MEDINA, Ohio – It’s a different dairy world since the long-ago chilly mornings when little Carl Abell leapt from cow pie to cow pie to keep his bare feet warm.
Those were still the days when the boisterous and always-barefoot Abell rode with his father through Medina and neighboring towns, delivering fresh milk to doorsteps.
It’s been a lifetime since those days, yet Abell has kept at the dairy business, from farming to fashioning a museum.
Developing dairy. The original Abell farm began in the 1830s, but it was Abell’s father, Henry, who purchased what is now Elm Farm in 1927. When the Great Depression struck, Henry decided to develop his dairy business.
Milk was going for 4 cents a quart. Dissatisfied and wanting to get the retail price, Henry initially set off delivering milk in his 1926 Hupmobile.
When Henry eventually bought a new truck specifically for milk delivery, the younger Abell was thrilled.
However, six weeks after buying the new purchase, a train hit and destroyed the truck. That same night, Abell’s father bought a wagon for $25.
“At least horses have brains enough to get the hell out of the way of a train,” Abell remembers his father saying.
Dairy past. Abell’s dairy streak flowed far and wide. Not only did the youngster revel in hopping out of the wagon and running to doorsteps with a carrier full of milk bottles, but he also relished in the notoriety of his dairying skills.
Abell’s Franko Ornsby Segis Mabel produced 100,000 pounds of milk and 4,000 pounds of butterfat – quite a feat in 1940 – making her the first cow in Medina County with such high production. Abell was just 13.
Future farmer. Abell graduated at 17, got the corn in the ground and took off for Ohio State. After three quarters he left for the service, later returning to finish college with a dairy technology major.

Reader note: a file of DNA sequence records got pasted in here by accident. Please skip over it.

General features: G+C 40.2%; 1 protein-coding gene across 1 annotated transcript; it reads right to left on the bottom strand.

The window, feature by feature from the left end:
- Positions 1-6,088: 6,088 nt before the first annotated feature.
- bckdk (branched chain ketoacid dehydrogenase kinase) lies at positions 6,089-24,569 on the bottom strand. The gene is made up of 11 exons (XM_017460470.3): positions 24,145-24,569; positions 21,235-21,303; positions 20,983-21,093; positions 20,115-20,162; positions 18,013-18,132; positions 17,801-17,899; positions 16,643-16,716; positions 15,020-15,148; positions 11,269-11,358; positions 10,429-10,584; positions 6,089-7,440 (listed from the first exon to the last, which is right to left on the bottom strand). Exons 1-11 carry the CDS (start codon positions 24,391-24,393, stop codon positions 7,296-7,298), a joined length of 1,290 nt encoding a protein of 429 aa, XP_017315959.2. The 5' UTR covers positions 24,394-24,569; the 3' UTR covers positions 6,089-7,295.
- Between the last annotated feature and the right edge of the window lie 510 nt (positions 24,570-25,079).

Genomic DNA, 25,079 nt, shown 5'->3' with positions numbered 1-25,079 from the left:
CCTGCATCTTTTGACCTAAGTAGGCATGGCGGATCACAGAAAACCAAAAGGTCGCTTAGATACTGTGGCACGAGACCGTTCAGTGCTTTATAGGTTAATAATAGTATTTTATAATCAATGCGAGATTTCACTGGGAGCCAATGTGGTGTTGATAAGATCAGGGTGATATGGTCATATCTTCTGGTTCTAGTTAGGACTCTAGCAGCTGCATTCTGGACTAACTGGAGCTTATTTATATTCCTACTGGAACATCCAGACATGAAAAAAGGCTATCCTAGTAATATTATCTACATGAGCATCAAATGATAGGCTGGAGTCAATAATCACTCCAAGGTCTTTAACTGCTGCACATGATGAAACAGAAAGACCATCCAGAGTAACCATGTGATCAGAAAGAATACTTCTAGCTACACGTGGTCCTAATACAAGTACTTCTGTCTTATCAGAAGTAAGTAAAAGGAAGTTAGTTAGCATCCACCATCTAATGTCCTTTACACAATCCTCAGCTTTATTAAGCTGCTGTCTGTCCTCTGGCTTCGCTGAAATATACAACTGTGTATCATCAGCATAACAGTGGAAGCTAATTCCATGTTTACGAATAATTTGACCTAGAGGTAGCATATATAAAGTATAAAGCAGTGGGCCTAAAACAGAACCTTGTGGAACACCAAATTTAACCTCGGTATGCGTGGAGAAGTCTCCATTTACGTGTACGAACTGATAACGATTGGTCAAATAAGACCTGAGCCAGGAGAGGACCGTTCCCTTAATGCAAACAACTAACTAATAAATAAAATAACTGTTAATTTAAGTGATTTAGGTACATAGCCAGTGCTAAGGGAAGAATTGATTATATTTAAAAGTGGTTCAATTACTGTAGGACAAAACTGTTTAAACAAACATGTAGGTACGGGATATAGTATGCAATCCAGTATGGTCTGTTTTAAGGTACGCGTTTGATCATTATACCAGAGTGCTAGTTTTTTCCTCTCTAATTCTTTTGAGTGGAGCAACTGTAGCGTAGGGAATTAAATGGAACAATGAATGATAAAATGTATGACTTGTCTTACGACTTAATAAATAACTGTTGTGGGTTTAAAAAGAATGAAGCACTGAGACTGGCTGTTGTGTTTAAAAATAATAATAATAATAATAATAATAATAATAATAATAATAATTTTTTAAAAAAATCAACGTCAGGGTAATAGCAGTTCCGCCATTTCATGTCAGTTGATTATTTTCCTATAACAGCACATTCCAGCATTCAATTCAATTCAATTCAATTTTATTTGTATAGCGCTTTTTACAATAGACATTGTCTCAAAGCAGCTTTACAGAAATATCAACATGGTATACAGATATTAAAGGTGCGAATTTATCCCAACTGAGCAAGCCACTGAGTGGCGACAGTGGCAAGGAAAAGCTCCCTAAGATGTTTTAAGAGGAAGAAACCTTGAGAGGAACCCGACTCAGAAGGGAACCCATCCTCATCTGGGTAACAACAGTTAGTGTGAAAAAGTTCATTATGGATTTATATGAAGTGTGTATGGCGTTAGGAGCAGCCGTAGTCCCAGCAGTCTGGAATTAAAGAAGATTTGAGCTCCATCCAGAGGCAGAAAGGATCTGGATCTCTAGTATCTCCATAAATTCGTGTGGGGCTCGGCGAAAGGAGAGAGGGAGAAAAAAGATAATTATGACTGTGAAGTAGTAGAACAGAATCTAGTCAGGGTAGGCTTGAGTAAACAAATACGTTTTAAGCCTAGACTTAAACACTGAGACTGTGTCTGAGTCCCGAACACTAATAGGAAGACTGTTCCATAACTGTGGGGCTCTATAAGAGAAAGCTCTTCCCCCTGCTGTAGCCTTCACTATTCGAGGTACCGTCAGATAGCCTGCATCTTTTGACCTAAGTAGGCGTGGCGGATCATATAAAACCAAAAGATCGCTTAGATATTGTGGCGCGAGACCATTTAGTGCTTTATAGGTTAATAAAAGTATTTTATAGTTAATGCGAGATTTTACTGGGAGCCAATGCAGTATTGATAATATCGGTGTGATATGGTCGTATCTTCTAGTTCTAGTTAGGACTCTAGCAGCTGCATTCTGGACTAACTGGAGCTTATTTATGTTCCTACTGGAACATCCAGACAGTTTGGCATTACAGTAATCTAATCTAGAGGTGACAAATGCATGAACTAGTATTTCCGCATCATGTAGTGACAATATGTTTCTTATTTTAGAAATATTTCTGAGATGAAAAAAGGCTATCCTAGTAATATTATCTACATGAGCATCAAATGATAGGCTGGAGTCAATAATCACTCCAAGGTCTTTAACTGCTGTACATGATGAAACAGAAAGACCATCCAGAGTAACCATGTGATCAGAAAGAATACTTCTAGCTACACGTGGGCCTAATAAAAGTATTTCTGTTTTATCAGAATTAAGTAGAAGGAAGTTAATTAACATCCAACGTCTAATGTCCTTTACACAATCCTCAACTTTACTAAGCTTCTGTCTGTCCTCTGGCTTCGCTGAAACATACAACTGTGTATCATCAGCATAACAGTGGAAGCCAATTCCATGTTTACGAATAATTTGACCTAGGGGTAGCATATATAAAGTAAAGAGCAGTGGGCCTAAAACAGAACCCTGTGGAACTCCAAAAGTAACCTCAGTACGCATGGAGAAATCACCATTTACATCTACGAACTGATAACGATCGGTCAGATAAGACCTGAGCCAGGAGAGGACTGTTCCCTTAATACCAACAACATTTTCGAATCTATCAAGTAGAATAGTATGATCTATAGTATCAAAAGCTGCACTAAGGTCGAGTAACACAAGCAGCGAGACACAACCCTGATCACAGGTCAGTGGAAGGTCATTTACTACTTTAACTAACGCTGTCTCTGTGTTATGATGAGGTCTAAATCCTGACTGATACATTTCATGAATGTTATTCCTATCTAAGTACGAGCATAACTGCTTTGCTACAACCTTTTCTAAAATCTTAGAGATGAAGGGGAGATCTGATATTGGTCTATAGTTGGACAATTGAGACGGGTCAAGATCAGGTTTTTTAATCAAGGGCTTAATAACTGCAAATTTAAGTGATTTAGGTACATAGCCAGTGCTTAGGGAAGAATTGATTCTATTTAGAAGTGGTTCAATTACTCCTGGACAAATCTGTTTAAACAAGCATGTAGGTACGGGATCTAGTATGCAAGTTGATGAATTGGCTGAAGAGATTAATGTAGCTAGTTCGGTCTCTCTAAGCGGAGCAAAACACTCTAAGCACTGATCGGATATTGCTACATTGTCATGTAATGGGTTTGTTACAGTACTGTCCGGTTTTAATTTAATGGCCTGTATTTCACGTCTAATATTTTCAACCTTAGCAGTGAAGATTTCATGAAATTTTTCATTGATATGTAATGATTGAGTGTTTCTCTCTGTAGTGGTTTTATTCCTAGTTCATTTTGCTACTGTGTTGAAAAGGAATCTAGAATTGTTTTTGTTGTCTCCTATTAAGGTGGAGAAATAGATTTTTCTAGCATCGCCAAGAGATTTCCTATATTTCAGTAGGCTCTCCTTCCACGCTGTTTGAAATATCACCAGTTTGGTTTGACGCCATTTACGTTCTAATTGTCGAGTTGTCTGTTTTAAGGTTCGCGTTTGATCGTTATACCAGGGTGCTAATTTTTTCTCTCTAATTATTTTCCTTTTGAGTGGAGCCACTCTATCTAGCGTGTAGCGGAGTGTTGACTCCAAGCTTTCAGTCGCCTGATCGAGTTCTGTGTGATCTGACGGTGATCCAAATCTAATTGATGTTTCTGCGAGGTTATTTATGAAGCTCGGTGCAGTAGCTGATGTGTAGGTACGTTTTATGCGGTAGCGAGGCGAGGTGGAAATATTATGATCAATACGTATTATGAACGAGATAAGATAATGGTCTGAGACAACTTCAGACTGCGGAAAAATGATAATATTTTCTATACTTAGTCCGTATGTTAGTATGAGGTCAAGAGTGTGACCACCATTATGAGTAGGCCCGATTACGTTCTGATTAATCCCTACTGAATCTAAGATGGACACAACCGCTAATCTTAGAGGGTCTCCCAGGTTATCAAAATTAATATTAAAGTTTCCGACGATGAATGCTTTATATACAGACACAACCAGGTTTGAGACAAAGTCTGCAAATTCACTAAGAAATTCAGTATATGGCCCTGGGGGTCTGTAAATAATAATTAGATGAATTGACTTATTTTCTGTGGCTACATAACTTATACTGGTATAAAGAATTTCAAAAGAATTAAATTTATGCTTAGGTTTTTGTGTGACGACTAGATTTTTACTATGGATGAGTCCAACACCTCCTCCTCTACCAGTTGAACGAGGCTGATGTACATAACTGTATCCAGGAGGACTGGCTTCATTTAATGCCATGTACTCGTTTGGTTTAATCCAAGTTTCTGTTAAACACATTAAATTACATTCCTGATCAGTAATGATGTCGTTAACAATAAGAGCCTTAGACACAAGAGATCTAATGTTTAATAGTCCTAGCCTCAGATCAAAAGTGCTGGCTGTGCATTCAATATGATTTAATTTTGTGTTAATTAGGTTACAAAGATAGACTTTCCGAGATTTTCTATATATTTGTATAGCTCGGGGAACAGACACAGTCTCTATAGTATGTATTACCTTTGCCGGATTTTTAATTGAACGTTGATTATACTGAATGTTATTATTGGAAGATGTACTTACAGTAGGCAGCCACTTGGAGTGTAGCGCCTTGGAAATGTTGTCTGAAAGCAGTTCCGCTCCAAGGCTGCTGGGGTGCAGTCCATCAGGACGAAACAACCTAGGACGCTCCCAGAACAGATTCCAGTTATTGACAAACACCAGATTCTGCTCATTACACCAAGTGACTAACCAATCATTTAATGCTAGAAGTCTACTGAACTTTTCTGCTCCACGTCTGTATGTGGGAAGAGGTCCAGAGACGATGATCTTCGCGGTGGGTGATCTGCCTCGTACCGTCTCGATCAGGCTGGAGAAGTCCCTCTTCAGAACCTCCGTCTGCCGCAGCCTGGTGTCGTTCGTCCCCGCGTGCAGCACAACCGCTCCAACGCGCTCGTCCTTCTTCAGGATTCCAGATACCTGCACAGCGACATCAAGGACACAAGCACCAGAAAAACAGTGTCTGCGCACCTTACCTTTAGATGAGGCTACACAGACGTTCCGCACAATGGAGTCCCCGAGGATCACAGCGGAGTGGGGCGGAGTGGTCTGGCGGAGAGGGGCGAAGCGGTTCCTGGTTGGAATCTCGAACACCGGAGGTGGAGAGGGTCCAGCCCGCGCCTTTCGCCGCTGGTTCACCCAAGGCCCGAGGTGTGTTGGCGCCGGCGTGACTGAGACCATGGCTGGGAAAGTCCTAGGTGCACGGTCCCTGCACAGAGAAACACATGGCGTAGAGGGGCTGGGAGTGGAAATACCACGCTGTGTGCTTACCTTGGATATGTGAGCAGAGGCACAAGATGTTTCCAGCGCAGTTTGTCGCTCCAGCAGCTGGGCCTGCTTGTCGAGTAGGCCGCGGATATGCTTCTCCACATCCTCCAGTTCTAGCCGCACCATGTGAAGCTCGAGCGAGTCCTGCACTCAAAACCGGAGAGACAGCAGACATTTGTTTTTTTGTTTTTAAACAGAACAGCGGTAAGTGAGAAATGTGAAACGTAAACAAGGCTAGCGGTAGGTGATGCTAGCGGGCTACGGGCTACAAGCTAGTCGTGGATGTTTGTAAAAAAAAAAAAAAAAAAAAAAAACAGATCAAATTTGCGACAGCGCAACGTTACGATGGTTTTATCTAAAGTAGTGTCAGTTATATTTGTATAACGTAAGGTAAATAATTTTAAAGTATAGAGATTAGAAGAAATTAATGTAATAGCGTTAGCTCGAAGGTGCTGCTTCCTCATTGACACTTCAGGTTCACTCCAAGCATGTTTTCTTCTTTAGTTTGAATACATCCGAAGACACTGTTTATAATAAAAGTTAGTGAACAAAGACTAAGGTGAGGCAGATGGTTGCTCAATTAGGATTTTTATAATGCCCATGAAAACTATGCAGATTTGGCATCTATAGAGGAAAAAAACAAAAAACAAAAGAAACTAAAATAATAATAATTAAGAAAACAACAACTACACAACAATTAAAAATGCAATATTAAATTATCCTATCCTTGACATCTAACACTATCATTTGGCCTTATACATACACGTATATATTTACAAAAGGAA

Armed with a new degree, Abell went back to the family farm, spending years devoted to dairy.
After a lifetime revolving around milking cows, Abell sold out in 1979 to Smith Dairy.
But Abell didn’t let his dairy past go to waste.
Decades of accumulated milkers, cream separators and butter churns marked each step in dairy’s evolution, and Abell kept it all.
Several years ago, after his wife, Sherry, got sick of having all the antiques in the house, the couple decided to re-open Elm Farm and put the memories on display.
Now America’s Ice Cream and Dairy Museum sits in the same facility where the Abell family milked and worked for a lifetime.
* * *
A shift. Abell slowly shuffles from the milkers to the butter churns to the milk bottles, chronicling dairy’s technological leaps and bounds since the 19th century.
He knows it all – from the manufacturing dates to the antique’s use – and although it’s obvious he’s given this tour a thousand times, he smiles constantly and appears as happy talking about dairy as he would be out in the barn milking.
In the three years since the museum’s official opening, Abell continued collecting antiques, filling the small museum’s rooms and shelves.